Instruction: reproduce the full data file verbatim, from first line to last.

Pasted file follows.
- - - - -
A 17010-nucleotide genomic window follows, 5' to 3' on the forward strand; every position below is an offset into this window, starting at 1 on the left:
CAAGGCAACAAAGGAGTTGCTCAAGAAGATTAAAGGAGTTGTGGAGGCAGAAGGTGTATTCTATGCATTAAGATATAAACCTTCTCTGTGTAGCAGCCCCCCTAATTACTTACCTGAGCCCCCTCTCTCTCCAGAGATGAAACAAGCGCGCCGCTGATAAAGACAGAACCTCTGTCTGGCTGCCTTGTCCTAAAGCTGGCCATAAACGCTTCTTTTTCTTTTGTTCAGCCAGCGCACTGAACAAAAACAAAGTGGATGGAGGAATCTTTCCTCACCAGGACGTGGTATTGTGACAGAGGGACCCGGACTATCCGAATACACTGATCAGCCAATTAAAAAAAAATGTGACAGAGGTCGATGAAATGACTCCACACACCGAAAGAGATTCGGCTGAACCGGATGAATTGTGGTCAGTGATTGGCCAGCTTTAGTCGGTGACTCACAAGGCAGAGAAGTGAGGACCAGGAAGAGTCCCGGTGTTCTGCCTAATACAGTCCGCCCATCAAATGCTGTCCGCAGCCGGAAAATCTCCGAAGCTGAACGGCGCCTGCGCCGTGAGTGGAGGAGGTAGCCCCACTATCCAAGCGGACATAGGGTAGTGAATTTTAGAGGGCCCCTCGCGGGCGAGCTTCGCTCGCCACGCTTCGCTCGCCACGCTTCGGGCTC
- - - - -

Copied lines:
A 17010-nucleotide genomic window follows, 5' to 3' on the forward strand; every position below is an offset into this window, starting at 1 on the left:
CAAGGCAACAAAGGAGTTGCTCAAGAAGATTAAAGGAGTTGTGGAGGCAGAAGGTGTATTCTATGCATTAAGATATAAACCTTCTCTGTGTAGCAGCCCCCCTAATTACTTACCTGAGCCCCCTCTCTCTCCAGAGATGAAACAAGCGCGCCGCTGATAAAGACAGAACCTCTGTCTGGCTGCCTTGTCCTAAAGCTGGCCATAAACGCTTCTTTTTCTTTTGTTCAGCCAGCGCACTGAACAAAAACAAAGTGGATGGAGGAATCTTTCCTCACCAGGACGTGGTATTGTGACAGAGGGACCCGGACTATCCGAATACACTGATCAGCCAATTAAAAAAAAATGTGACAGAGGTCGATGAAATGACTCCACACACCGAAAGAGATTCGGCTGAACCGGATGAATTGTGGTCAGTGATTGGCCAGCTTTAGTCGGTGACTCACAAGGCAGAGAAGTGAGGACCAGGAAGAGTCCCGGTGTTCTGCCTAATACAGTCCGCCCATCAAATGCTGTCCGCAGCCGGAAAATCTCCGAAGCTGAACGGCGCCTGCGCCGTGAGTGGAGGAGGTAGCCCCACTATCCAAGCGGACATAGGGTAGTGAATTTTAGAGGGCCCCTCGCGGGCGAGCTTCGCTCGCCACGCTTCGCTCGCCACGCTTCGGGCTC